Roseanne Barr tearfully apologizes for racist tweet: 'I’ve made myself a hate magnet'

PHOTO: Roseanne Barr appears at a press conference at the Four Seasons Hotel on March 23, 2018 in Beverly Hills, Calif.PlayVera Anderson/WireImage/Getty Images
WATCH Roseanne Barr makes tearful apology in first interview since 'Roseanne' cancellation

Roseanne Barr broke down in tears in a new interview during which she continued to apologize for tweeting a racist remark by comparing a former Obama adviser to an ape.

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"I have to get a hold of myself," Barr, 65, said at one point through tears during her interview with her longtime friend, Rabbi Shmuley Boteach, which he put on Soundcloud.

"I horribly regret it. Are you kidding? I lost everything, and I regretted it before I lost everything," she continued. "And I said to God, 'I am willing to accept whatever consequences this brings because I know I’ve done wrong. I’m going to accept what the consequences are,' and I do, and I have."

Barr added, "And I’ve made myself a hate magnet, and as a Jew, it’s just horrible. It’s horrible."

PHOTO: Roseanne Barr played herself on Roseanne. ABC News
Roseanne Barr played herself on "Roseanne."

Barr's May tweet, which has since been deleted, said that Valerie Jarrett, who is African-American, was a product of the Muslim Brotherhood and "Planet of the Apes" -- "muslim brotherhood & planet of the apes had a baby=vj." She apologized to Jarrett the same day along with the cast of her since-canceled ABC reboot, "Roseanne."

The comedian revealed during the interview that ABC asked her to leave Twitter after the incident if they were to keep working with her and she refused. She also repeated a claim that she was on sleep medication Ambien when she fired off the tweet.

Barr also revealed that she didn't realize Jarrett was African-American.

"I thought she was white," Barr said during the 35-minute conversation with Rabbi Boteach. "I didn't know she was black and I cop to it."

Barr added tearfully, "I have black children in my family. I can’t, I can’t let them say these things about that, after 30 years of my putting my family and my health and my livelihood at risk to stand up for people."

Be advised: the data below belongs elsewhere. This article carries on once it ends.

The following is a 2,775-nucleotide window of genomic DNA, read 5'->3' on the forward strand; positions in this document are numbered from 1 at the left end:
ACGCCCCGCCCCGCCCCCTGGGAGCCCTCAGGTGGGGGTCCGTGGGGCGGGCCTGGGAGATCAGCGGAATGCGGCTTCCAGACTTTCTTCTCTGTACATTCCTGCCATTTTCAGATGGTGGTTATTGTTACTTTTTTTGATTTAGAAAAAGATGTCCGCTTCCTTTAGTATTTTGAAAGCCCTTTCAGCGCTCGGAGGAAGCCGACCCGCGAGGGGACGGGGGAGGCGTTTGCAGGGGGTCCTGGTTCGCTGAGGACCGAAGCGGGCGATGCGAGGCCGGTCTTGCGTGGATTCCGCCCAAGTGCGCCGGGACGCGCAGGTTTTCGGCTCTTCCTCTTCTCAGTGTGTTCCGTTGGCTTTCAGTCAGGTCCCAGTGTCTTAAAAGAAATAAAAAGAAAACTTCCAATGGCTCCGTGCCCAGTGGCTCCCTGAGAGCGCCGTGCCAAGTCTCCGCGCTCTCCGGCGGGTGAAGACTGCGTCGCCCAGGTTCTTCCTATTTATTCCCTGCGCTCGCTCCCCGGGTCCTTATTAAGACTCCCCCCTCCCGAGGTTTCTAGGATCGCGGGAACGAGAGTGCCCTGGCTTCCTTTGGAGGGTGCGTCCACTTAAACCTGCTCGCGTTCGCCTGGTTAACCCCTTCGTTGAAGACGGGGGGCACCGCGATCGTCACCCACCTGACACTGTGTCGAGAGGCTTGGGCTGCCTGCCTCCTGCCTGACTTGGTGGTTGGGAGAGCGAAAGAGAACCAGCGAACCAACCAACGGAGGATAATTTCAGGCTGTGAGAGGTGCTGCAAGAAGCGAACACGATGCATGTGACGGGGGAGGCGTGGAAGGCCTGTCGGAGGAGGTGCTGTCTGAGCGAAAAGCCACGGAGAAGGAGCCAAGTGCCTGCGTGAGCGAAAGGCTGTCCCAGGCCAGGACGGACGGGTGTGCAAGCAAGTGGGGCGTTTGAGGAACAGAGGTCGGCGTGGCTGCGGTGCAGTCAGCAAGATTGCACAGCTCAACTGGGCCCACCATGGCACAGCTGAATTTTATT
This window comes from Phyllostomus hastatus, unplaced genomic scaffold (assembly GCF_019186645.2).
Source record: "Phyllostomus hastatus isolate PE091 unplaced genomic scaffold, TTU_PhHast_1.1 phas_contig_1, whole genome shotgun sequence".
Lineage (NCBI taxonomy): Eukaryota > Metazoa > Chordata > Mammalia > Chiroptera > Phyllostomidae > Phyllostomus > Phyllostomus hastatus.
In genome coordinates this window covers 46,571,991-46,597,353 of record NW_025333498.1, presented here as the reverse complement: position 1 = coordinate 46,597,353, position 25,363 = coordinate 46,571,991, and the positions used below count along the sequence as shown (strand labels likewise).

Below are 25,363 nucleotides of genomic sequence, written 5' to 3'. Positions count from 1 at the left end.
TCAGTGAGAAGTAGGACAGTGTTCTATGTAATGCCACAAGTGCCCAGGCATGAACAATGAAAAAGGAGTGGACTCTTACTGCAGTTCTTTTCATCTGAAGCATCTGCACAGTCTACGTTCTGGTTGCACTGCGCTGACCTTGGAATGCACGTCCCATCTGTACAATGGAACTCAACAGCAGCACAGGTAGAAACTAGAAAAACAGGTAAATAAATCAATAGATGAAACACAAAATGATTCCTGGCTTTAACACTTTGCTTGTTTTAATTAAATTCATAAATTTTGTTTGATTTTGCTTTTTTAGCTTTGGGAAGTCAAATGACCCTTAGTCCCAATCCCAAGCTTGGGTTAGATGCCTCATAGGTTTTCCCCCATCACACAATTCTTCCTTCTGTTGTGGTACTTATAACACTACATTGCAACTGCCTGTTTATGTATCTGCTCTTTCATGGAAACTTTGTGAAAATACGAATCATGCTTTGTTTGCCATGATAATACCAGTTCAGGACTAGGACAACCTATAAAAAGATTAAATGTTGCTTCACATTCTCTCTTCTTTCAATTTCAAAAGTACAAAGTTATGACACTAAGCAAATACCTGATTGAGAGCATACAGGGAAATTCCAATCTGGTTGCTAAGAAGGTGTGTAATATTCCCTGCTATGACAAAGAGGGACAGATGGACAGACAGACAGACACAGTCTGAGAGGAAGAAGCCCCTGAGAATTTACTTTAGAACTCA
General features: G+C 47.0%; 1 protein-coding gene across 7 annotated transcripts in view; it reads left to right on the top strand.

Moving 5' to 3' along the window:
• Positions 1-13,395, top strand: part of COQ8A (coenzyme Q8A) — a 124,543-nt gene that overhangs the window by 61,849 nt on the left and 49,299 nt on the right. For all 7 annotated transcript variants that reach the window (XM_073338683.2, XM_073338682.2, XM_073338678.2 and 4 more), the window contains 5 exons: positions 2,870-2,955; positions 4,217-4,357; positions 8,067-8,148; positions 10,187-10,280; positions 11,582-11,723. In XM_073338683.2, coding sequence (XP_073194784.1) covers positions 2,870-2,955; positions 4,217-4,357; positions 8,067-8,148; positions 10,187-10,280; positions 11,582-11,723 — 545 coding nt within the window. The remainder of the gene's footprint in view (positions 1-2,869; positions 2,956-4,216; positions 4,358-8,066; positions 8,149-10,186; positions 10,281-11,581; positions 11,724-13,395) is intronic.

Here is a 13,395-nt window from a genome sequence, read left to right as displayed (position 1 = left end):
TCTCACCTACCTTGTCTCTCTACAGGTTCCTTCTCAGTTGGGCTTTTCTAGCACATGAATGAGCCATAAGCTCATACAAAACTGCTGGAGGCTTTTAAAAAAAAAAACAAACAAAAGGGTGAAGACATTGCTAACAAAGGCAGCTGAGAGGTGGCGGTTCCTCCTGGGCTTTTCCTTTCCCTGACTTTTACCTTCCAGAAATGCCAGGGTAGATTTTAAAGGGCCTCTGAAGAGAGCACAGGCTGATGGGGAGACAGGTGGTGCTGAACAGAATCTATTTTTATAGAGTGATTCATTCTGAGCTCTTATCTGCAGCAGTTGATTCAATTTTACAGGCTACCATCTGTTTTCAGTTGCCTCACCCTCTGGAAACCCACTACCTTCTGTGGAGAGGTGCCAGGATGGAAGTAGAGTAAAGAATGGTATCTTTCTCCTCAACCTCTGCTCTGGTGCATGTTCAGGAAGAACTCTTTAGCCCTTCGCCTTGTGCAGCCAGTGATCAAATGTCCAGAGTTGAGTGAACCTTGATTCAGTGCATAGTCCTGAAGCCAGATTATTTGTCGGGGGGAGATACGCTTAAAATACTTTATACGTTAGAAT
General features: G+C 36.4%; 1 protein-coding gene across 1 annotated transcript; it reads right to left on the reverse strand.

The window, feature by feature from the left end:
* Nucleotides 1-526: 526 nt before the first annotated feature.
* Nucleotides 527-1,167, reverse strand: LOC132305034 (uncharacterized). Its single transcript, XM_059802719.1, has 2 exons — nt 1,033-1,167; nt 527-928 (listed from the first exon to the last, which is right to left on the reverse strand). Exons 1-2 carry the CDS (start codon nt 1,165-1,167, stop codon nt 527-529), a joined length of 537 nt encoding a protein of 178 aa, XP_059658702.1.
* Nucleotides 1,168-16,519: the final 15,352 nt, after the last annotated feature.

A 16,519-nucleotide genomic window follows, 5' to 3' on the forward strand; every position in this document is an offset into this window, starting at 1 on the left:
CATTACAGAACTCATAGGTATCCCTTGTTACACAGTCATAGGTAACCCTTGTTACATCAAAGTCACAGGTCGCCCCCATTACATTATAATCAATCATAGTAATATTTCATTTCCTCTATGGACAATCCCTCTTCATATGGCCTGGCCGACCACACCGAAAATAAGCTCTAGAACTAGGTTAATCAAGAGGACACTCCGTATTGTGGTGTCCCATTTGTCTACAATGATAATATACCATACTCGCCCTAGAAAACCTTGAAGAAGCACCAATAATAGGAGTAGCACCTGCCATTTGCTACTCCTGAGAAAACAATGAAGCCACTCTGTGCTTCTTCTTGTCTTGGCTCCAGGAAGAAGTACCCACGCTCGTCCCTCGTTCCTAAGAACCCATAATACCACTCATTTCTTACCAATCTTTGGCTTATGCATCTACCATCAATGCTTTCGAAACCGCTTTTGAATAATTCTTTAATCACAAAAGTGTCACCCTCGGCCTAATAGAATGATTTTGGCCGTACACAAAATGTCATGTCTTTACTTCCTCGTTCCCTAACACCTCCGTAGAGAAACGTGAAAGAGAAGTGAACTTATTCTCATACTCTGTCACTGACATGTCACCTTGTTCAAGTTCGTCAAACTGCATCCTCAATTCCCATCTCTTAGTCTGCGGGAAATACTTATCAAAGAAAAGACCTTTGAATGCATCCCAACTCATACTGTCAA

PHOTO: Roseanne Barr on the show. ABC
Roseanne Barr on the show.

"I’m a lot of things, a loud mouth and all that stuff. But I’m not stupid, for God’s sake," she said. "I never would have wittingly called any black person, [I would never had said] they are a monkey. I just wouldn’t do that. I didn’t do that."

Barr said even though she feels misunderstood, she apologizes and feels remorse.

"But I have to face that it hurt people," she explained. "When you hurt people, even unwillingly, there’s no excuse. I don’t want to run off and blather on with excuses. But I apologize to anyone who thought, or felt offended and who thought that I meant something that I, in fact, did not mean. It was my own ignorance, and there’s no excuse for that ignorance."

"You have to feel remorse, not just repentance," Barr continued. "You have to take an action in the world -- whether it’s through money or other things -- to correct your sin. After your heart is unfrozen and after it stops being broken from the pain you caused others, you stop being a robot and you gotta' come back to God. So it’s remorse, and I definitely feel remorse."

ABC, meanwhile, announced this week that it will launch a spin-off of "Roseanne" called "The Conners" without Barr but with the rest of the cast. The show is set to debut in the fall.